Wednesday, November 22, 2017

SOULJA SLIM, "Give It 2 'Em Raw" (1998)

Before James Tapp became Soulja Slim, he was another "bad kid" in the Magnolia Projects of New Orleans. Drug pushing, drug using, gun toting, prison visiting. He began his music career concurrent with his criminal career, releasing his debut album at the age of 17. Four years later, he signed up with No Limit Records, one of the hottest labels at the time.

Oh, the cover. Rather than go meat packing plant on us, Pen 'n' Pixel flipped the prescription pad and gave the world unapologetic martial fury. Fighter jets, missiles, flames, tanks! Still, nothing snatches my breath away quite like the sight of the man himself. Surrounded by havoc, Soulja Slim remains the picture of stoicism.

Perhaps his phlegmatic disposition is a sobering reflection of the horrors he's already witnessed--and participated in--at such a young age. Perhaps he felt bloated (foreshadowing, that). Probably, he was high as shit.

"From What I Was Told"--Soulja Slim's authenticity is not in question; neither is his energy. His originality is another story, as is his focus. Slim was hailed as "the 2Pac of No Limit," thanks to his renegade lifestyle and brash attitude. It certainly wasn't down to diversity in subject matter or political awareness.

"Street Life"--Master P refers to his rappers as "soldiers," and Slim sounds fully ready to take the battlefield and never, ever shut the fuck up.

God bless whatever beat guest rapper Silkk the Shocker heard in his head while recording his verse. The beat the rest of us hear was made by recalcitrant pigeons perched on a piano bench.

"Wright Me"--Write, right? Rite!

Slim rants and raves from behind bars at a scandalous ho, as the bass line slips around a drum beat weaker than a hamster sneeze.

"At the Same Time"--Snoop Doggy Dogg (remember when he was on No Limit?) is present, so the bass is down to squat on somethin'. It's funny, hearing such a severely unpolished rapper on a track with Snoopy the Smooth. Not bad, just circumspect.

"Only Real Niggas"--Be down or be up in smoke. "My bodyguard is the Lord." Religious criminals crack my ass. Speaking of ass, the instrumental!

"Pray For Your Baby"--You guys, "Dear Mama" is such a great song. More than just a tearjerking tribute from a troubled young man to the only woman he'll ever truly love, it's a beautifully constructed recording.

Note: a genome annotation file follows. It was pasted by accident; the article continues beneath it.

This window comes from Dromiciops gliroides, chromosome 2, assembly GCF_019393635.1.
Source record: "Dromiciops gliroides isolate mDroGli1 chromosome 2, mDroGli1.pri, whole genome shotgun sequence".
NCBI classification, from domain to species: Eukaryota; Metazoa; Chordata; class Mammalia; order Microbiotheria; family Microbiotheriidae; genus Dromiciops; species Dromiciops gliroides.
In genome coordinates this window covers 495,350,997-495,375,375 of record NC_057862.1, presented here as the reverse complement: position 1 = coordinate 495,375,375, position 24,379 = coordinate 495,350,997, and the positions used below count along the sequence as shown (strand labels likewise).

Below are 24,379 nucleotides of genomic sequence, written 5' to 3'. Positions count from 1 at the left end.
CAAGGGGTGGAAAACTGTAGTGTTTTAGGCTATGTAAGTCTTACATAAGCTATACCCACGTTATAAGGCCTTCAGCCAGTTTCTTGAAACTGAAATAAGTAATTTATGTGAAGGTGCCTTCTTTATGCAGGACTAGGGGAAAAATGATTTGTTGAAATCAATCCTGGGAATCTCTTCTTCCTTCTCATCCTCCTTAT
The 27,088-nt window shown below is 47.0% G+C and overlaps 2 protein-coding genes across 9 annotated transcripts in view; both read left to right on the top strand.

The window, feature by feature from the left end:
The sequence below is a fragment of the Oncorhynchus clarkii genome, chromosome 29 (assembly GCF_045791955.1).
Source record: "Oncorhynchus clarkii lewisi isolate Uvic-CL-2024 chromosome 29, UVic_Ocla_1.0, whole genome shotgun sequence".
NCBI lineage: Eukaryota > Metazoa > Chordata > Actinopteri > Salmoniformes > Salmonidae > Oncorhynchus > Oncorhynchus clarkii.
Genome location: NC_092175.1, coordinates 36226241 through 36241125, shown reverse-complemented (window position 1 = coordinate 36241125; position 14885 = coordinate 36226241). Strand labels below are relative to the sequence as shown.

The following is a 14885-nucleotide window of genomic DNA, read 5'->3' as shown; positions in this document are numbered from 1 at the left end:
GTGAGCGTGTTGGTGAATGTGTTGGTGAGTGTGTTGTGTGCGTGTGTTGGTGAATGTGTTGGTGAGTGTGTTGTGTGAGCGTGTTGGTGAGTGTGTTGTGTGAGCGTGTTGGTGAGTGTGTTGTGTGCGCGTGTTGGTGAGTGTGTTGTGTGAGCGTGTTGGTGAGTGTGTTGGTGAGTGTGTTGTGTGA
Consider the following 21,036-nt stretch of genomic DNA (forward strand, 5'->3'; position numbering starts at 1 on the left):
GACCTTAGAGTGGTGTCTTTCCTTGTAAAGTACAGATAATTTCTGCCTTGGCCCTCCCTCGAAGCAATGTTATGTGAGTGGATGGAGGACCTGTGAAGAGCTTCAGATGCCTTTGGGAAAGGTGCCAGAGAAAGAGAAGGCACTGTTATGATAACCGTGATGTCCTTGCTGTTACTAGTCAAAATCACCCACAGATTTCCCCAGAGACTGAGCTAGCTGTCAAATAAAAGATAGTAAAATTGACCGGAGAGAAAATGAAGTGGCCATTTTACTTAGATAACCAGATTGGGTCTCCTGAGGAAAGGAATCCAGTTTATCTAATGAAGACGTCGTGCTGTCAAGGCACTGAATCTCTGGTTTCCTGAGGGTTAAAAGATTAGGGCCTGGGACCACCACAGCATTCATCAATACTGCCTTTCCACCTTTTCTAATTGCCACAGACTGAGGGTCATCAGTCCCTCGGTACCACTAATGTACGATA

"PFYB" takes an insistent five-note guitar lick which it quickly buries deep in the syrup. The rapping is proof that sincerity does not guarantee quality. (In case you were unsure.)

"Head Buster"--How scared am I supposed to feel when the killer starts spelling at me?

"Me & My Cousin"--Joining Slim is his actual cousin, Full Blooded. He's a remedial rapper, and the beat fits him perfect.

"You Got It"--A remix of a track from one of Slim's pre-No Limit releases, now with more Mia X! Both she and Slim are insanely 'bout it. The chorus is the closest thing to melody on the entire record.

"You Ain't Never Seen"--Slim breaks down why his life is full of so much wrongdoing and nowhere-going. One of the better beats, too.

"Anything"--Sex song! Note, I didn't say sexy song. I think The Snorks featured this instrumental initially.

The cherry on this wholly incoherent sundae is the ever-baffling use of the word "cock" to mean "vagina." It doesn't matter how many hip-hop songs I heard that used in, it's just wrong.

"Imagine"--Slim, Mac and C-Murder vent about spot-scrutinizing cops who hate on their legit hustle.

Imagine, no crime. Does that mean no more criminal acts are committed, or the wholesale rewriting of the law books?

"Takin' Hits"--Bounce track boring as a bow tie.

"Wootay"--What the shit is this beat? Such heartless dissonance!

"Get High With Me"--Pull off a joint at the start? Check.

"Law Breakaz" --Slim's attempt to show off some rappity raps descends into incomprehensibility.

"What's Up, What's Happening?"--Suspenseful start. Some solid bass and a decent hook, but the man of the hour is second-rate.

"Hustlin' Is a Habit"
--He ain't wolfin'.

"Getting Real"--Guest-starring Fiend, AKA DMX with no passion. Driven along by high, straining strings and low, mournful horns that are not at all real.